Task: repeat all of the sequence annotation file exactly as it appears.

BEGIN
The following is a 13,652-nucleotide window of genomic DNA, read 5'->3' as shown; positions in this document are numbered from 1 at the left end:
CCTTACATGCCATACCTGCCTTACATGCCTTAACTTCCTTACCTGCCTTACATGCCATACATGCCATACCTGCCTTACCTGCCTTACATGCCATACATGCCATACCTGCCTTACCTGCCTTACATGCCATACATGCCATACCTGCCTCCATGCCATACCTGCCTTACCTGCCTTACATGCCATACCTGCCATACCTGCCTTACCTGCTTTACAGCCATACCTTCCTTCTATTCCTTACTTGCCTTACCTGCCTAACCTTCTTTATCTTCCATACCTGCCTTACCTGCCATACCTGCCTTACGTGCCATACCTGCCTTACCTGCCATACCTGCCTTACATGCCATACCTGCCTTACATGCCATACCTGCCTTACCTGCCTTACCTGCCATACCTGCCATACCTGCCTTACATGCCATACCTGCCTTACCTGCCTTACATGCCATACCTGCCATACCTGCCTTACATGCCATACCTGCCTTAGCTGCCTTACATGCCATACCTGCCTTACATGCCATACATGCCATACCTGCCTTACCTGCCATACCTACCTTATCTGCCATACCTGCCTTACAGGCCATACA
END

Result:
The following is a 13,652-nucleotide window of genomic DNA, read 5'->3' as shown; positions in this document are numbered from 1 at the left end:
CCTTACATGCCATACCTGCCTTACATGCCTTAACTTCCTTACCTGCCTTACATGCCATACATGCCATACCTGCCTTACCTGCCTTACATGCCATACATGCCATACCTGCCTTACCTGCCTTACATGCCATACATGCCATACCTGCCTCCATGCCATACCTGCCTTACCTGCCTTACATGCCATACCTGCCATACCTGCCTTACCTGCTTTACAGCCATACCTTCCTTCTATTCCTTACTTGCCTTACCTGCCTAACCTTCTTTATCTTCCATACCTGCCTTACCTGCCATACCTGCCTTACGTGCCATACCTGCCTTACCTGCCATACCTGCCTTACATGCCATACCTGCCTTACATGCCATACCTGCCTTACCTGCCTTACCTGCCATACCTGCCATACCTGCCTTACATGCCATACCTGCCTTACCTGCCTTACATGCCATACCTGCCATACCTGCCTTACATGCCATACCTGCCTTAGCTGCCTTACATGCCATACCTGCCTTACATGCCATACATGCCATACCTGCCTTACCTGCCATACCTACCTTATCTGCCATACCTGCCTTACAGGCCATACA